> (+) <$> (Just 5) Just (+5) > Just (+5) <$> (Just 4) ERROR ??? WHAT DOES THIS EVEN MEAN WHY IS THE FUNCTION WRAPPED IN A JUST
> (+) <$> (Just 5) Just (+5) > Just (+5) <*> (Just 3) Just 8
Functor aside. “Big boys can use functions with any number of arguments,” it says. “Armed
<*>, I can take any function that expects any number of unwrapped values. Then I pass it all wrapped values, and I get a wrapped value out! AHAHAHAHAH!”
> (*) <$> Just 5 <*> Just 3 Just 15
And hey! There’s a function called
liftA2 that does the same thing:
> liftA2 (*) (Just 5) (Just 3) Just 15
How to learn about Monads:
- Get a PhD in computer science.
- Throw it away because you don’t need it for this section!
Monads add a new twist.
Functors apply a function to a wrapped value:
Applicatives apply a wrapped function to a wrapped value:
Monads apply a function that returns a wrapped value to a wrapped value. Monads have a function
>>= (pronounced “bind”) to do this.
Let’s see an example. Good ol’
Maybe is a monad:
half is a function that only works on even numbers:
half x = if even x then Just (x `div` 2) else Nothing
What if we feed it a wrapped value?
We need to use
>>= to shove our wrapped value into the function. Here’s a photo of
Here’s how it works:
> Just 3 >>= half Nothing > Just 4 >>= half Just 2 > Nothing >>= half Nothing
What’s happening inside?
Monad is another typeclass. Here’s a partial definition:
class Monad m where (>>=) :: m a -> (a -> m b) -> m b
Maybe is a Monad:
instance Monad Maybe where Nothing >>= func = Nothing Just val >>= func = func val
Here it is in action with a
And if you pass in a
Nothing it’s even simpler:
You can also chain these calls:
> Just 20 >>= half >>= half >>= half Nothing
Cool stuff! So now we know that
Maybe is a
Applicative, and a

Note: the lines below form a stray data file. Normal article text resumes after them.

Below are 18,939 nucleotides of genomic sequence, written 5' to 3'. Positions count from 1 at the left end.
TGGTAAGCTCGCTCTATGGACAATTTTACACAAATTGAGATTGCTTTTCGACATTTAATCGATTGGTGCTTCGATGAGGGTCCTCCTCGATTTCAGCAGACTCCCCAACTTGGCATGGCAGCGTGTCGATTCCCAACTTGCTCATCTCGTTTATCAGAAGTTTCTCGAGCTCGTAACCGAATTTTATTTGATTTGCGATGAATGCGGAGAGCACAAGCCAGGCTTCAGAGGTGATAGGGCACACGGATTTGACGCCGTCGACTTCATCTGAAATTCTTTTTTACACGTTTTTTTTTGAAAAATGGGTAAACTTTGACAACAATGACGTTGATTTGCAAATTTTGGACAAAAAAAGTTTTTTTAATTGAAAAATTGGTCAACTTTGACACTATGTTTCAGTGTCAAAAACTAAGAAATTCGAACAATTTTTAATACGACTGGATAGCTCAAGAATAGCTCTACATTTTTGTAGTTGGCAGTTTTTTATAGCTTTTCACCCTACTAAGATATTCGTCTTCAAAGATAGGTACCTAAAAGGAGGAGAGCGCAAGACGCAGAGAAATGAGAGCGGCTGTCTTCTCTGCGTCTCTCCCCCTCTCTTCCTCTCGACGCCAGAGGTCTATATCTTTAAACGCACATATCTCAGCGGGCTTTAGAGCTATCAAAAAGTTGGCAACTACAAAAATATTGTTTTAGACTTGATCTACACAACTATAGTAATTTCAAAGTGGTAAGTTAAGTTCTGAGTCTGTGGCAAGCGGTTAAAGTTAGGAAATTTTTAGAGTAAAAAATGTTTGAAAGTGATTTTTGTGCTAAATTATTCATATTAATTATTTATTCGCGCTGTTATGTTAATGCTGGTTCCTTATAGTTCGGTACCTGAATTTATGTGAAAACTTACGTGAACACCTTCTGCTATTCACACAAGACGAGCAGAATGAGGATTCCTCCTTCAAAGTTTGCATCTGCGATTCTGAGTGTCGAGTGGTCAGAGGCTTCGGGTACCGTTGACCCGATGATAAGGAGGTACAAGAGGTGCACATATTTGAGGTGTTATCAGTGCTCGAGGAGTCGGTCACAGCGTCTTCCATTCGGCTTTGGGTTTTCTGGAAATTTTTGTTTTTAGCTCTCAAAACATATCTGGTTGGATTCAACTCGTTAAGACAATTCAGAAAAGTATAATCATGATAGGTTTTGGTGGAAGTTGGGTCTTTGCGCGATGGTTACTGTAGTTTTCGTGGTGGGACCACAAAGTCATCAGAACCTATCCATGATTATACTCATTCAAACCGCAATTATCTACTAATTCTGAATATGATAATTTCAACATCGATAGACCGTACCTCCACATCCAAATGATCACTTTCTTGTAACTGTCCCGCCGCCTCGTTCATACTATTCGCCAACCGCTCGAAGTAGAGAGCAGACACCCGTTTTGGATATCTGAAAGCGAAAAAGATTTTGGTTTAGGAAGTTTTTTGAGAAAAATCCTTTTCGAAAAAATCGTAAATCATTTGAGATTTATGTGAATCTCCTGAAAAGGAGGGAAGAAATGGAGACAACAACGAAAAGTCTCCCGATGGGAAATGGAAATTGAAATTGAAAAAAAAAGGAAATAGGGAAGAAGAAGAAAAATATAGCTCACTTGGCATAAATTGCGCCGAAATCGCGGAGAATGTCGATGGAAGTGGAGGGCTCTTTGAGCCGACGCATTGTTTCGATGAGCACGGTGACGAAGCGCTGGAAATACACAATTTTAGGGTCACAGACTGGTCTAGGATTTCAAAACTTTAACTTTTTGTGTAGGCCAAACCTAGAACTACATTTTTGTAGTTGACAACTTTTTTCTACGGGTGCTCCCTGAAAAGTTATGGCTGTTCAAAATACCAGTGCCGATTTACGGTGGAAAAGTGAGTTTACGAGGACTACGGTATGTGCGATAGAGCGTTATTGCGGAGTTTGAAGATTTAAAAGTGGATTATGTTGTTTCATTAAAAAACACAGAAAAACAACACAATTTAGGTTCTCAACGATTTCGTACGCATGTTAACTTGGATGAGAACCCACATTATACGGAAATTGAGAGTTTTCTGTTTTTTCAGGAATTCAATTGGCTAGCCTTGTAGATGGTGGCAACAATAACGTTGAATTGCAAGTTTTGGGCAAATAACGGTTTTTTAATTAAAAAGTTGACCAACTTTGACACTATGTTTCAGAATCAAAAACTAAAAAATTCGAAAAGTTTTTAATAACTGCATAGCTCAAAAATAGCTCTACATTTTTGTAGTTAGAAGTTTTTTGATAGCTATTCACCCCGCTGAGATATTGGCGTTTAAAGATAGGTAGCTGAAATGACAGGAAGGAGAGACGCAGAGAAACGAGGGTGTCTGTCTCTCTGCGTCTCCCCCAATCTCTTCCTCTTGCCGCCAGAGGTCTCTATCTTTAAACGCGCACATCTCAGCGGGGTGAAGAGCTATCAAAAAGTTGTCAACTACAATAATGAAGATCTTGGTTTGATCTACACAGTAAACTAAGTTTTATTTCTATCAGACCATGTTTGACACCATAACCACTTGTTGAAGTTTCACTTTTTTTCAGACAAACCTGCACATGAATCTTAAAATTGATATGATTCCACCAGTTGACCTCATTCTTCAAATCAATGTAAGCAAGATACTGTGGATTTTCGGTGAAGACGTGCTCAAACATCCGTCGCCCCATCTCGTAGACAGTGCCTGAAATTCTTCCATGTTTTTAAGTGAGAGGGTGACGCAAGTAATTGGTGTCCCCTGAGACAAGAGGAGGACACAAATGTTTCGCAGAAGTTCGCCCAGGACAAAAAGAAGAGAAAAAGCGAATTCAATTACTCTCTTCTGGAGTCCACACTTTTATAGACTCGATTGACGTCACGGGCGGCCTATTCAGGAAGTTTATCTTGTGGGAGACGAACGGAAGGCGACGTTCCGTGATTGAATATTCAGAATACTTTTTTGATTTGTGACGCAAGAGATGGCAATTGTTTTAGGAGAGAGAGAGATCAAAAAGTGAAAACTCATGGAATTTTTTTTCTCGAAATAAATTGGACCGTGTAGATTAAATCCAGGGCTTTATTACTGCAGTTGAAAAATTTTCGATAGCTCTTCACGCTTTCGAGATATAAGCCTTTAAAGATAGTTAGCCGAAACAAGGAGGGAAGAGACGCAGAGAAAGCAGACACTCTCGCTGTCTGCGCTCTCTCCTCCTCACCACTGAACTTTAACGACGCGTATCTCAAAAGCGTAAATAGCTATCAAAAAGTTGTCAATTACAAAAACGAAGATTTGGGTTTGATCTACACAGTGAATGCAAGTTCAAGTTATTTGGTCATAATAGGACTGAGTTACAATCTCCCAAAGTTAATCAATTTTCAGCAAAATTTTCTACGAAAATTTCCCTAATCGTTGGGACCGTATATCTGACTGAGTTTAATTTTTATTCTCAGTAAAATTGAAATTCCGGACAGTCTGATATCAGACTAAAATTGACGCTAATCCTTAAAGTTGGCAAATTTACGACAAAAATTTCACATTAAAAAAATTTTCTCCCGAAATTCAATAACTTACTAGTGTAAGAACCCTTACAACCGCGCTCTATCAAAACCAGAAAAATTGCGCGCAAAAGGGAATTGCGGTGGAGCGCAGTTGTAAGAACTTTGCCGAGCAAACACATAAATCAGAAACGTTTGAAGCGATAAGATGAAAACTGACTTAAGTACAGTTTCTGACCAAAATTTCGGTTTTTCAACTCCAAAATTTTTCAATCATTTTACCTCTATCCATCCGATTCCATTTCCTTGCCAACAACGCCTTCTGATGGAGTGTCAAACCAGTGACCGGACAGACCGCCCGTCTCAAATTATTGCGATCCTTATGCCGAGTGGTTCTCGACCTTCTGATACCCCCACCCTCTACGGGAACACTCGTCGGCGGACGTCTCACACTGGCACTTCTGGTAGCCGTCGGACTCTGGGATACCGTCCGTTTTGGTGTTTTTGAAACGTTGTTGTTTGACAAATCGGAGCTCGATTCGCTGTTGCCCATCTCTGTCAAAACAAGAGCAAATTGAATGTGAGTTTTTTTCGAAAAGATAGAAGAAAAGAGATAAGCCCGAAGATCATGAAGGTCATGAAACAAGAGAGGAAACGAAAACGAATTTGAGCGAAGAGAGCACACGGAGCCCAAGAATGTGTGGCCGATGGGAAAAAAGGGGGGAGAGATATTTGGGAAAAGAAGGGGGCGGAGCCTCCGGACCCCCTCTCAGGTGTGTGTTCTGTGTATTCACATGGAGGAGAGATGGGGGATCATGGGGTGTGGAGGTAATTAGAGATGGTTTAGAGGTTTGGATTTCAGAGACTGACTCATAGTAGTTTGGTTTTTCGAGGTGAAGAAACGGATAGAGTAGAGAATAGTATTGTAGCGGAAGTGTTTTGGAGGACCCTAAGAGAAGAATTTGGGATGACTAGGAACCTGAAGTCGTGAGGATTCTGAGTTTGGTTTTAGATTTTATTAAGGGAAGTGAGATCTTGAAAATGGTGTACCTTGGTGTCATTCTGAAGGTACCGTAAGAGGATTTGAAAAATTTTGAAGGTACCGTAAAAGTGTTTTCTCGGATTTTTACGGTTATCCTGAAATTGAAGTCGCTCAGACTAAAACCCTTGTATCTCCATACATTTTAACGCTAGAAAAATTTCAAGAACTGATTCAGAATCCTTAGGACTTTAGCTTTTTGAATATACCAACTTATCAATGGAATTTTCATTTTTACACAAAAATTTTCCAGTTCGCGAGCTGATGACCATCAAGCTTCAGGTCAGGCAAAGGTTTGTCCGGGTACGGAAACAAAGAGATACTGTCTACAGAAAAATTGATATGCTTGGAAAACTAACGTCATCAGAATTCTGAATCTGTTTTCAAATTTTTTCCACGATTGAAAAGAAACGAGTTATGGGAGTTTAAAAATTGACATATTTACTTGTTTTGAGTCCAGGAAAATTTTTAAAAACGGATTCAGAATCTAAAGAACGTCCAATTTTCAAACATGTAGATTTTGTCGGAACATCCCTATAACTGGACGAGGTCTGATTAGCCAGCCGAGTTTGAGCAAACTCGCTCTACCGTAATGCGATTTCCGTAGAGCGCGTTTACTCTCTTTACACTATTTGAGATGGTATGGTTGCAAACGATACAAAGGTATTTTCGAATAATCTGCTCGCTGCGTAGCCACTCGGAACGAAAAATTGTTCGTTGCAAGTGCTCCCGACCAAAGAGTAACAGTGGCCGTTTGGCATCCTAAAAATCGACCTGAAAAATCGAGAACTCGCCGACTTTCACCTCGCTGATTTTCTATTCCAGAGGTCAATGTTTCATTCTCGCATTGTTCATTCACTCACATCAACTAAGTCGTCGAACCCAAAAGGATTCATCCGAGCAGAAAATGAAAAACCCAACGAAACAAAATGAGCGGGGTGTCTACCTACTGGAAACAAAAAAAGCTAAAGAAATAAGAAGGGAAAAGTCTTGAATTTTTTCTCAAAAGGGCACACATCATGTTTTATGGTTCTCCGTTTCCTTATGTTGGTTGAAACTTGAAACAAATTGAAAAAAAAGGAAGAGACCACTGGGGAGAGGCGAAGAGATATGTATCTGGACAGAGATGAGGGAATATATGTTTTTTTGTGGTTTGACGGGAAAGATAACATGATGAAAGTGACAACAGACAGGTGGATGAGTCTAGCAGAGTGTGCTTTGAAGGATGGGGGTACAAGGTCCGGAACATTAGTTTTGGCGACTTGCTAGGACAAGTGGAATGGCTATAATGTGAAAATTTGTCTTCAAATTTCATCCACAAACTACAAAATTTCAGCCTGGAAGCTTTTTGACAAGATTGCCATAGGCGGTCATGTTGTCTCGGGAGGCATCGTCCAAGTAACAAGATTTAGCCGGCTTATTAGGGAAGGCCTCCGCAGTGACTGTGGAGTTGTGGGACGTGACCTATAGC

Now let’s mosey on over to another example: the
Specifically three functions.
getLine takes no arguments and gets user input:
getLine :: IO String
readFile takes a string (a filename) and returns that file’s contents:
readFile :: FilePath -> IO String
putStrLn takes a string and prints it:
putStrLn :: String -> IO ()
All three functions take a regular value (or no value) and return a wrapped value. We can chain all of these using
getLine >>= readFile >>= putStrLn
Aw yeah! Front row seats to the monad show!
Haskell also provides us with some syntactical sugar for monads, called
foo = do filename <- getLine contents <- readFile filename putStrLn contents
- A functor is a data type that implements the
- An applicative is a data type that implements the
- A monad is a data type that implements the
Maybeimplements all three, so it is a functor, an applicative, and a monad.
What is the difference between the three?
functors: you apply a function to a wrapped value using
applicatives: you apply a wrapped function to a wrapped value using
monads: you apply a function that returns a wrapped value, to a wrapped value using
So, dear friend (I think we are friends by this point), I think we both agree that monads are easy and a SMART IDEA(tm). Now that you’ve wet your whistle on this guide, why not pull a Mel Gibson and grab the whole bottle. Check out LYAH’s section on Monads. There’s a lot of things I’ve glossed over because Miran does a great job going in-depth with this stuff.
This post has been translated into:
If you translate this post, send me an email and I’ll add it to this list!
For more monads and pictures, check out three useful monads.blog comments powered by Disqus